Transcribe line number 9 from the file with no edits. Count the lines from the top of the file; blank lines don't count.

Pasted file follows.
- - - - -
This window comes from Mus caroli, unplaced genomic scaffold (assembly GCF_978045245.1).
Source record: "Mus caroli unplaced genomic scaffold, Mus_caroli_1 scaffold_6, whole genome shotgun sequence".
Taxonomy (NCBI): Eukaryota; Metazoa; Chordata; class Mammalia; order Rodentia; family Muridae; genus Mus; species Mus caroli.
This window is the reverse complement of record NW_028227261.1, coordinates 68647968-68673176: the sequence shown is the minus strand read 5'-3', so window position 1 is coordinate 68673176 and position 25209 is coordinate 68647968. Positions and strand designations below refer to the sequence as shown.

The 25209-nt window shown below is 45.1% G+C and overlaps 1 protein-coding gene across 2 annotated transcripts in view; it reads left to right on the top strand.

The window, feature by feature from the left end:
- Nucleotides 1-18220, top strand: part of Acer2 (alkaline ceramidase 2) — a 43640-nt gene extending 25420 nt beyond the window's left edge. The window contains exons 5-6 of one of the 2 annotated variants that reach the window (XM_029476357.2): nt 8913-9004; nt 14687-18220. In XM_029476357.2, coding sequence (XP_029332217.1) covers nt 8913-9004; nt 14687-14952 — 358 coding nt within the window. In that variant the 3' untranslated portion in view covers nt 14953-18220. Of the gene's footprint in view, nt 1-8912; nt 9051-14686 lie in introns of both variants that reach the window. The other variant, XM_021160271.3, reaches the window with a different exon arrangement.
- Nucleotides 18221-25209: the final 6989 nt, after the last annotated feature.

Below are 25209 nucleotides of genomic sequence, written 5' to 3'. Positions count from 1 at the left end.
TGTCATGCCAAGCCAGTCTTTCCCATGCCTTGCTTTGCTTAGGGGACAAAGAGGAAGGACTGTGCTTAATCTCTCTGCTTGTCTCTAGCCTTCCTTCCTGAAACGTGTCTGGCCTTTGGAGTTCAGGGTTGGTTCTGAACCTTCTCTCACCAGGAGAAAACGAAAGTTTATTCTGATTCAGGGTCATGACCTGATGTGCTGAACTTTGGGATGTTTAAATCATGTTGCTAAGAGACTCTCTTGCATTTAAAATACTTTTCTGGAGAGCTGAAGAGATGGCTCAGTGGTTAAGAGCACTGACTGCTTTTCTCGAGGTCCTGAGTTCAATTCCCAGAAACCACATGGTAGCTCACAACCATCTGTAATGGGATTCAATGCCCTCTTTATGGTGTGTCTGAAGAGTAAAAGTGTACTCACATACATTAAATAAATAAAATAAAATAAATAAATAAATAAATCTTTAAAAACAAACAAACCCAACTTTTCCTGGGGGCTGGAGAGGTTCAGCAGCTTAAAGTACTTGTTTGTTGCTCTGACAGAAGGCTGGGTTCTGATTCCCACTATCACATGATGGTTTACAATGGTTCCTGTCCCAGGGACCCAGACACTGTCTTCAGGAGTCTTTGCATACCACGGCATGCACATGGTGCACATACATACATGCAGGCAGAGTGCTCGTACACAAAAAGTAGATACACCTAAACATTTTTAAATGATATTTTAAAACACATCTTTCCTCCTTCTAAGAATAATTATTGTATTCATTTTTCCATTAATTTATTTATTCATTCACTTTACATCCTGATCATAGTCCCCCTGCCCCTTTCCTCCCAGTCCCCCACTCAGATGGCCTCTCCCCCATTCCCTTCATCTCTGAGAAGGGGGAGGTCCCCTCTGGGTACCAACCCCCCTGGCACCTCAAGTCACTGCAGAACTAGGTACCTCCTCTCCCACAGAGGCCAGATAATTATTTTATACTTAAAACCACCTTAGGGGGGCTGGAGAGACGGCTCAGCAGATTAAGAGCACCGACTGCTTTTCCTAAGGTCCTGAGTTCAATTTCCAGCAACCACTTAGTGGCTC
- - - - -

Below are 25209 nucleotides of genomic sequence, written 5' to 3'. Positions count from 1 at the left end.